At first glance the city of Bathurst and the town of Sackville would seem to have little in common. However, history reveals that both were named for British politicians; the Earl of Bathurst and Lord Sackville. By coincidence each occupied the same cabinet post — secretary of state for the colonies. In pre-confederation days the assignment of new place names was in the hands of colonial governors, easily explaining why so many New Brunswick communities bear names of governors and other officials drawn from the colonial and foreign offices. The
old boy network was clearly at work!
Lord George Sackville, also known as Lord George Germain, was born in 1716 and spent the early part of his life serving in the British army. The Seven Years War, which broke out in 1756, was fought in both North America and Europe. In this conflict, Sackville achieved a fame of sorts at the Battle of Minden, August 1, 1759. Minden is located on the Weiser River in present day Germany. During the battle, despite repeated orders, Sackville refused to send his cavalry regiments into the field. This lack of participation led directly to anindecisive result. A subsequent court-martial pronounced Sackville guilty of disobedience and declared that he was
unfit to serve … in any military capacity whatsoever.
Drummed out of the army, he now turned his full attention to politics and was elected to parliament. As events unfolded, it took a duel to help improve his image. When details of the Battle of Minden were published, Lord Sackville’s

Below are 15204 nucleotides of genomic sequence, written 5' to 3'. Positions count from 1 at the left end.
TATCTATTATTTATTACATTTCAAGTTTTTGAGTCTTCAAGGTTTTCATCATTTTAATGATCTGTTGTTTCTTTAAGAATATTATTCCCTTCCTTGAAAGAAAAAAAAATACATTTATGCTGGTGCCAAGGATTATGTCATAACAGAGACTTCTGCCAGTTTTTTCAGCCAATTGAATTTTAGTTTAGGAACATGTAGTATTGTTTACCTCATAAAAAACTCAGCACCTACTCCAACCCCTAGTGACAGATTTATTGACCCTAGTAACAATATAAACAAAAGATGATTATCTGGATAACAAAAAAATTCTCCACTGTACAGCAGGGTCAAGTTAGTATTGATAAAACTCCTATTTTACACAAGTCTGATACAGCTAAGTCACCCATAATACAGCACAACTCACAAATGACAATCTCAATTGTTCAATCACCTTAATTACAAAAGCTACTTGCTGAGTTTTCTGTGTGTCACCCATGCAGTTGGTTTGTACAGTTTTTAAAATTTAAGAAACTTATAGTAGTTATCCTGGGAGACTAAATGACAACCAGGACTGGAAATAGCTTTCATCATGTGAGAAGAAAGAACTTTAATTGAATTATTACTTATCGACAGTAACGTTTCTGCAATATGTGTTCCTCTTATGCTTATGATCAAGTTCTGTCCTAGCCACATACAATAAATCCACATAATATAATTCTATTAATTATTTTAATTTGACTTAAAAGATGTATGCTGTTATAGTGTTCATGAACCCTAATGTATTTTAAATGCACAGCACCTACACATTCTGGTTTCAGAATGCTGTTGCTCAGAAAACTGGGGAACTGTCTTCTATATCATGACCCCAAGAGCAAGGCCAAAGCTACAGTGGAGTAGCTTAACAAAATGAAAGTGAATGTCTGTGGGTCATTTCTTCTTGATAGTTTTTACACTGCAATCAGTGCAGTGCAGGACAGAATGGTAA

courage aroused a public debate. Matters came to a head when a fellow MP, George Johnstone, expressed surprise that Sackville
should be so concerned about his country’s honour when he had so little regard for his own.
Never one to take adverse comments lightly, Sackville challenged Johnstone to a duel. Soon after, the two men met in London’s Hyde Park. Both first shots went astray; but on the next, Johnstone’s bullet struck the barrel of Sackville’s pistol. According to the rules of engagement the duel was over and Sackville’s
courage was considered intact. While the duel may have had some public impact, there can be little doubt that Sackville’s strongest suit was his
friends in high places. By the 1770s his political rehabilitation was complete and he entered the cabinet of Prime Minister Lord Frederick North. He died in 1785 secure in the knowledge that a fort in Nova Scotia and a township in what was to become New Brunswick had been named in his honour.
The surname Sackville is actually of Norman French origin and may be traced to Sacqueneville, near Rouen in northern France. However, the first European settlement on the Tantramar predated assignment of the name Sackville in 1772. By the early 1740s Acadians had established three settlements here: Pré des Bourcqs, or Bourgs; Pré des Richards; and Tintamarre; the latter being the French version of Tantramar. Following expulsion of the Acadians in 1755 New Englanders, Yorkshire settlers and Loyalists took their place.